'Could not believe my eyes': Ice caves awash in vibrant colors as sun, algae combine for surreal show
A local geologist says the variety of colors was due to multiple lighting effects being in play, and it left a photographer saying it was one of the most magical things he's ever witnessed.
MT. RAINIER NATIONAL PARK, Wash. -- A hike into ice caves near Mt. Rainier turned into an incredible experience like no other when the ice became awash in brilliant colors.
"I could not believe my eyes," said photographer Mathew Nichols.
Nichols went up to Mt. Rainier to explore the caves, but he said he never imagined they could be so colorful.
"We happened to be there at just the right time," he said. "The colors lasted for about 2 hours, then the vibrancy diminished as the day progressed. Even though it was very cold exploring these ice caves, I did not want it to end!"
A local geologist who is familiar with the caves told Nichols the variety of colors was due to multiple lighting effects being in play. The reddish colors in the photo – referred to as "watermelon snow," could be related to red-colored algae growing on the snow.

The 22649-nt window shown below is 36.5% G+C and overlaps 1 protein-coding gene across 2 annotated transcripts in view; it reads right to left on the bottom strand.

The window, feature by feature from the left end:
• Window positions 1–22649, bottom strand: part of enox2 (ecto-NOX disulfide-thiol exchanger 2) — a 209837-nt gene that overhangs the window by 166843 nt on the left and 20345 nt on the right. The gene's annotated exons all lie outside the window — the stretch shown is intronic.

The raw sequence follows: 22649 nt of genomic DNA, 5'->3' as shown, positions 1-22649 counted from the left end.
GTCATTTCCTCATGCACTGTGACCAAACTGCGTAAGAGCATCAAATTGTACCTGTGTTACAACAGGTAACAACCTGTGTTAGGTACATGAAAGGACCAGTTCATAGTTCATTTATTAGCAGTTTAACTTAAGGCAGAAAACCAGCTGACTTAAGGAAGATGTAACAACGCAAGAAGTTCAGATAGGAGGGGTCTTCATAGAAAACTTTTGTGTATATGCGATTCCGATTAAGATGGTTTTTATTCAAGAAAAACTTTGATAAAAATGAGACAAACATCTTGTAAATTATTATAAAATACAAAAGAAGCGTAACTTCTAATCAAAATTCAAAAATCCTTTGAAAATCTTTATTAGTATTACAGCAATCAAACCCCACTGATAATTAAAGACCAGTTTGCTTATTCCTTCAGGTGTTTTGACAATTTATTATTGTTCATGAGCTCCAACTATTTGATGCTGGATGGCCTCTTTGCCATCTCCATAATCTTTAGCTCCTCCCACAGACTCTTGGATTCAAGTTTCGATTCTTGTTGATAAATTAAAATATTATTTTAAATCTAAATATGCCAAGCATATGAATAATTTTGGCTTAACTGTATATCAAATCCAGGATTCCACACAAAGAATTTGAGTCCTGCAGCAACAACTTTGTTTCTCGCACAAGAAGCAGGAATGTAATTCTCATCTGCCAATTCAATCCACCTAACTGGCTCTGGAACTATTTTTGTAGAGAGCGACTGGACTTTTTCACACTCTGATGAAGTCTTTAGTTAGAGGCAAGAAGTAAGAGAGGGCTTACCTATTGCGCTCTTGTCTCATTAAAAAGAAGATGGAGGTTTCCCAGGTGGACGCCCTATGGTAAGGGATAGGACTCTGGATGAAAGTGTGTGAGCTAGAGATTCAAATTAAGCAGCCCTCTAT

Meanwhile, the blues, greens and purples are from the ice crystals absorbing the reddish parts of the sunlight's spectrum – a process known as Rayleigh scattering. The variable thickness of the snow and the presence of dust and dirt particles trapped in the snow bank contribute to the range of colors.
Nichols just happened to pick a perfect time to see it all come together.
"Everything from the lighting to the level of ice melt, to the time of day, had to line up perfectly, and somehow I was there right on time," Nichols said. "As I stayed around the ice caves admiring the extravagant colors, the sun began to emerge from the clouds, and the colors began to diminish. This made me realize how lucky I truly was to have experienced this and that it is something that very few people have ever had the pleasure of seeing."
Exploring ice caves are dangerous
Exploring snow and ice caves is extremely dangerous and is not recommended for novice explorers. There have been deaths and injuries in ice caves when the ice melts and the cave suddenly collapses.
In 2010, an 11-year-old girl was killed during an ice cave collapse at nearby Mt. Baker, while another person died and five others were injured in an ice cave collapse in the Cascades in 2015.
Local officials warned walls can suddenly collapse without warning due to rapid snow melt – especially during hot summer days. Down below, water levels can suddenly surge during daytime snow melt, with water temperatures near freezing.
Officials also warned that while it might be in the 80s or hotter outside, it can be very cold inside the caves and combined with getting wet from the frigid water, hypothermia is another danger, especially for those who would wander in lightly clothed.